Fox News on Tuesday advised viewers to revert to vehicles from the 1960s or even a "horse and buggy" because Al-Qaeda terrorists could take over the computer in their car and make it crash.
In a segment titled "Al Qaeda Behind the Wheel: How Terrorists Could Crash Your Car," cyberterrorism analyst Morgan Wright said that it was a "fact" that "you can take control of a car" through systems like General Motor's OnStar.
"My concern is when they not only just hack the car, they hack the systems that control these cars or have access to them," Wright noted. "A lot of people say that's farfetched, but one of my examples, you know, on Sept. 10th, 2001, we thought it was farfetched to fly four airplanes into a building, never thought it could happen. So, never say never."
"So, what do we do as consumers?" Fox News host Jenna Lee wondered.
"Go back to the horse and buggy," Wright said. "As these things come more connected, your car is loaded with maybe 70, 80 computers at a time, monitoring your emissions, your telemetry, your tire pressure, things like that. So again, maybe it's a short-range thing, maybe it's somebody controlling it from afar. But the point about it is, the more connected we become as a society, the more vulnerabilities we have, because, guys, that's just the Internet."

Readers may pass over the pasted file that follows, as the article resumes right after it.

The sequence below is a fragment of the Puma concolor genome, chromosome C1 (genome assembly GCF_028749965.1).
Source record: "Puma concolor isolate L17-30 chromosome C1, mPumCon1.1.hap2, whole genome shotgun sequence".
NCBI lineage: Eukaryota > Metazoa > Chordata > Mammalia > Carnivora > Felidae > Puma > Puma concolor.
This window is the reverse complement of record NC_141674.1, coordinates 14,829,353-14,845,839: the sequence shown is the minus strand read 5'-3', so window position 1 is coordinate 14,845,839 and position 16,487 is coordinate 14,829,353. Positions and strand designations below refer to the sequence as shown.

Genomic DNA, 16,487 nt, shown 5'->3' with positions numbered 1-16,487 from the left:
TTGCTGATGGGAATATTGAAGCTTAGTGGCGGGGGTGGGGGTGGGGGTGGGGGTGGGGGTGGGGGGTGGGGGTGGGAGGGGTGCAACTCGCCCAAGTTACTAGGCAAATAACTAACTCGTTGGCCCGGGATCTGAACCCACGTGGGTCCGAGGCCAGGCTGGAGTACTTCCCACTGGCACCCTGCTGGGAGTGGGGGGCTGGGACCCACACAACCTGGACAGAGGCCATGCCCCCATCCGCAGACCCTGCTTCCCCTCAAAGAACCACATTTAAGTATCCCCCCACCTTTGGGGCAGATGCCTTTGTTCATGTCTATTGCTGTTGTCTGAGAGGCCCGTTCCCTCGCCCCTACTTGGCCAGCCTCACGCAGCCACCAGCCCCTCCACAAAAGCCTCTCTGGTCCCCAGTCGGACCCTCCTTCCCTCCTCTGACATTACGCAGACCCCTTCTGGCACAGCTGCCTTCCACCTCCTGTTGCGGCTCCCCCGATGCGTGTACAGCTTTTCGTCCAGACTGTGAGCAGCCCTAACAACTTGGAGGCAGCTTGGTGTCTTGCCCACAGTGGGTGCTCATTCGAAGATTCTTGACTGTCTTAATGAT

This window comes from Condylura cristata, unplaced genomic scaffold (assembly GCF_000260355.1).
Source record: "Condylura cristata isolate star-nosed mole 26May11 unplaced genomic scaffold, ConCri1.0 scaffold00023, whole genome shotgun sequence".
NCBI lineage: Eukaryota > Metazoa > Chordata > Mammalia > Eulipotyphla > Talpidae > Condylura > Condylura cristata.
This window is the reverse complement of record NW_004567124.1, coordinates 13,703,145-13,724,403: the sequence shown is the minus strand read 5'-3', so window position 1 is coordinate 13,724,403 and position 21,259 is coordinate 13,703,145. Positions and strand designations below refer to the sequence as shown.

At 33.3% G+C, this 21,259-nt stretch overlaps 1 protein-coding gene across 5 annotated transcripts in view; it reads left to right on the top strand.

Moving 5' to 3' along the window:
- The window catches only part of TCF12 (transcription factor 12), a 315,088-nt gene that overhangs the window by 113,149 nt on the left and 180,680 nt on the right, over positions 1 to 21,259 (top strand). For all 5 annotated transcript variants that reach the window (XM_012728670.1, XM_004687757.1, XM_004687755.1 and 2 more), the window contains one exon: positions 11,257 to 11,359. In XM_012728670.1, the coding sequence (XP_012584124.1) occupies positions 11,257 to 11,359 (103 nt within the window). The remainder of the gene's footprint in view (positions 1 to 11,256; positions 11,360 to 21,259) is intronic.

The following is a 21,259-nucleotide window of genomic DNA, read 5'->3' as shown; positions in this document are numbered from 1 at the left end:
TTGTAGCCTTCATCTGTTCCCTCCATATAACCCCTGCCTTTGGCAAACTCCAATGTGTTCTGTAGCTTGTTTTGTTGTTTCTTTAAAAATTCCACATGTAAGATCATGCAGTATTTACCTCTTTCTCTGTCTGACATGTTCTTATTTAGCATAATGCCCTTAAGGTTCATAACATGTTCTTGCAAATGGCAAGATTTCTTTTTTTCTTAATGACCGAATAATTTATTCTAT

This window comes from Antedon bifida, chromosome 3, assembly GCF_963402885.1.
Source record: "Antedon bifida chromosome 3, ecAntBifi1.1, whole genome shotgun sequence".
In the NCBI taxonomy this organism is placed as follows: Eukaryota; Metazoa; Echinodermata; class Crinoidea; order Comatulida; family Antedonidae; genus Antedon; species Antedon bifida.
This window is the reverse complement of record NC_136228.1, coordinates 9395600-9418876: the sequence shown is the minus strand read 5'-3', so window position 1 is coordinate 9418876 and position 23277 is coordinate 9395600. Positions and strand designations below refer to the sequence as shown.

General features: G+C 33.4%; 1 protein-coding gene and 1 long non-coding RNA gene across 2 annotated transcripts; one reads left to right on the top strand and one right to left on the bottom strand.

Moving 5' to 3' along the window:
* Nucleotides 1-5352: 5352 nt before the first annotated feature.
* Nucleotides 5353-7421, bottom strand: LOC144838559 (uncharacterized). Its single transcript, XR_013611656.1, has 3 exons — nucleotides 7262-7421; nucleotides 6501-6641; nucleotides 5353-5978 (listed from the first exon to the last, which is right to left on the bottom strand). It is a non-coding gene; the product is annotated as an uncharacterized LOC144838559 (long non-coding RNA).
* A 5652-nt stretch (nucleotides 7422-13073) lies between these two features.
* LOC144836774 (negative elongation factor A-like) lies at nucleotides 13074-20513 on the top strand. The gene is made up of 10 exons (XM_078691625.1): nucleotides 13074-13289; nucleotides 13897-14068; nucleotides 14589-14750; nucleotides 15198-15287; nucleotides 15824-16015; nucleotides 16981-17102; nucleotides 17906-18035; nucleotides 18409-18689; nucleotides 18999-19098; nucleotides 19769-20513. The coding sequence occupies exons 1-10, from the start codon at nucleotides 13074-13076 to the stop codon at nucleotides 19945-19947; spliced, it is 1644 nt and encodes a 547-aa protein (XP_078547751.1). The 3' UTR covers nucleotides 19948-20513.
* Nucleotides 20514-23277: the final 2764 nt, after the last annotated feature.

Lee then wondered how concerned -- on a scale of one to ten -- should people be about terrorists hacking cars.
"Right now, I'd say on a scale of one to ten, it's a one and a half," Wright admitted. "There's only one car out there right now, the Infinity Q50 that has a true steering-by-wire system that you could actually -- if you could access to it -- could actually control the vehicle."
"We thought if you drove a 1968 Camaro, a 1963 Impala, maybe a 1965 Mustang, you wouldn't have these problems, right?" Lee recommended.
Following the tragic death of Buzzfeed's Michael Hasting, conspiracy theorists -- including former counterterrorism czar Richard Clarke -- speculated that the government may have caused the acceleration and subsequent fiery crash.
But Jalopnik's Jason Torchinsky took a look at claims of terrorists carjackings earlier this year and came to the conclusion that it was "fearmongering bullshit."